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To Reduce Greenhouse Gas Emissions, We Need to Drive Less—and Build Smarter

October 14th, 2020 by

We are not going to meet our greenhouse gas reduction goals through electric vehicles alone; we need to find ways to allow people to drive less. A new report from Transportation for America, Driving Down Emissions: Transportation, Land Use, and Climate Change, makes clear that the amount of carbon we pump into the atmosphere still depends on how much we drive, which in turn depends on where and how we build things.

The report reminds us that the amount of driving people do is not an immutable background condition that we must simply factor into other calculations. Rather, travel behavior is a direct result of signals sent by the public sector about how people are expected to travel. Federal and state government policies that favor car travel over other modes of transportation, and that prize mobility (increasing vehicle speed) over accessibility (reducing trip distances by bringing destinations closer together), induce people to drive more and to walk, bike, or ride public transit less. The focus on vehicle throughput manifests itself in road design that treats pedestrians as an afterthought (at best) and makes walking unsafe in too many places.

Travel behavior is also influenced by local government land-use decisions that place different kinds of destinations far apart from each other, through single-use, low-density zoning, and branching street networks that funnel traffic onto a few high-speed arterial roads, even for local trips. Never mind that the state’s existing mixed-use, walkable communities with traditional downtowns, grid street networks, and a variety of housing types have accounted for most of New Jersey’s population growth over the last decade; building more of this kind of development would not pass muster with the zoning code in most places today. The Transportation For America report points out that “We can make a significant dent in the growth of emissions simply by satisfying the pent-up market demand for affordable homes in the kinds of walkable, connected communities where residents drive far less each day than their counterparts in more sprawling locations.” Putting more homes, stores, and offices in places where people can walk (or take shorter car trips) is a win-win.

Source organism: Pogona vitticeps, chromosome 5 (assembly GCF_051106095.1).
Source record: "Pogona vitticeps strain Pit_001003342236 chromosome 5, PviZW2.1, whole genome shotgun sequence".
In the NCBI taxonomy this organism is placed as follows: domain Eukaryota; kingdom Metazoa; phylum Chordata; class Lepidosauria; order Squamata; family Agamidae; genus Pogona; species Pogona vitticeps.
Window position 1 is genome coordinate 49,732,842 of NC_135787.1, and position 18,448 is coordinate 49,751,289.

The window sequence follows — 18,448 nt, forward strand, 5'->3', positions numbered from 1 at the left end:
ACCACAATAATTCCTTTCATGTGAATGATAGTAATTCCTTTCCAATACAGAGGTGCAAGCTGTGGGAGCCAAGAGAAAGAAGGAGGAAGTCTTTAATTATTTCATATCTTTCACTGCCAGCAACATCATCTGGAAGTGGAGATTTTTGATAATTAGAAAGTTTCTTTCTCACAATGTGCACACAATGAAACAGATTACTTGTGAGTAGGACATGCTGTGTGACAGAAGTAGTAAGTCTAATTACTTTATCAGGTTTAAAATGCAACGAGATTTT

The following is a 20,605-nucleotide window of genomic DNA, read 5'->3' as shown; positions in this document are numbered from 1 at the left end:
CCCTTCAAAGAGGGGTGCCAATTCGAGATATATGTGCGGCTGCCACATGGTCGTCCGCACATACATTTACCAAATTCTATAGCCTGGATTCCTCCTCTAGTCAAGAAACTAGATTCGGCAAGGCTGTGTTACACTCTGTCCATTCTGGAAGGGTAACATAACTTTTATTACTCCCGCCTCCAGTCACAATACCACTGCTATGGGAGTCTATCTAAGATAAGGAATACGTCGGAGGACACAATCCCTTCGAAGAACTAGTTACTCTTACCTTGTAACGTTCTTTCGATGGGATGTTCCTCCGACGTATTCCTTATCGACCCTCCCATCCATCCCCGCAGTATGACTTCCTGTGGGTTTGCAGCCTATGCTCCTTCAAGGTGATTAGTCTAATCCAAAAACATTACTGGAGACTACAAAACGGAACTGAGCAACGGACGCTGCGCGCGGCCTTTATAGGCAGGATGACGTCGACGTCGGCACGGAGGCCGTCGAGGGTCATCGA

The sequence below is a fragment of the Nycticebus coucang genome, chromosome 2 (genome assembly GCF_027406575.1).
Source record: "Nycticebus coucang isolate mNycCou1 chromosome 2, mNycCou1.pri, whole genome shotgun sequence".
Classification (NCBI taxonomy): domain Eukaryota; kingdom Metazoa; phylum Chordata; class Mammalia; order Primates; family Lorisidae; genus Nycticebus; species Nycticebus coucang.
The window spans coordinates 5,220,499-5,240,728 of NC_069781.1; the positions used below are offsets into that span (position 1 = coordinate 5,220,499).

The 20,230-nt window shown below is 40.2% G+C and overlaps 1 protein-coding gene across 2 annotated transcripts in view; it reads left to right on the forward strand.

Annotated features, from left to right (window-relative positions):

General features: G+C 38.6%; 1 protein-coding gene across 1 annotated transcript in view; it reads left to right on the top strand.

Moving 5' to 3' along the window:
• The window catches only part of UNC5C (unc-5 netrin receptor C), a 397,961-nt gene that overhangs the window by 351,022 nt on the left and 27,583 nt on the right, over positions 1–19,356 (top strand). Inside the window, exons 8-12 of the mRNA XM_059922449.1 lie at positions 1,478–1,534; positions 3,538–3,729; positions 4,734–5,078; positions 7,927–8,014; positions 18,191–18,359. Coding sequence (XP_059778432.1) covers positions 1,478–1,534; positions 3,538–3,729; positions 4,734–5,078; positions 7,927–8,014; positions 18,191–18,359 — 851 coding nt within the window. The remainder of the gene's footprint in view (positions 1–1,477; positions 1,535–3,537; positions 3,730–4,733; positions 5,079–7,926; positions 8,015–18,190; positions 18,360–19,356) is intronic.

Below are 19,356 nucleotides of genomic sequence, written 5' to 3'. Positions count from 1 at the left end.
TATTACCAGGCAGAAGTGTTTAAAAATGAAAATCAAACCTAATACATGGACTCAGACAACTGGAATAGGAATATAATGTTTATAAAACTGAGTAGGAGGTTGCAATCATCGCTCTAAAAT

This is especially true for lower-income households who would prefer not to incur the expense of driving everywhere (let alone purchasing an electric vehicle) but who cannot afford the high price of entry into many walkable towns, thanks to zoning that restricts the supply of housing, pushing prices upward. Electrifying the vehicle fleet would, on its own, do nothing to address these problems.

If we want a more equitable solution to greenhouse gas emissions—and want to help solve the lack of supply and diversity of housing options at the same time—we need to make reducing vehicle-miles traveled an explicit goal of the transportation system and remind transportation officials that, ultimately, it’s people—not cars—that need to get from one place to another. We need to be mindful that there are plenty of households whose difficulties with the current transportation system will not be solved simply by electrifying all our cars and trucks. We need to invest in our public transportation system and to make walking and biking safer, so more people have options beyond driving. And we need to confront the system of local land-use rules that make low-density, single-family detached housing and car-dependent commercial strips the default development pattern and instead make it easier to accommodate new population and job growth in the kinds of compact, walkable centers that people already desire.

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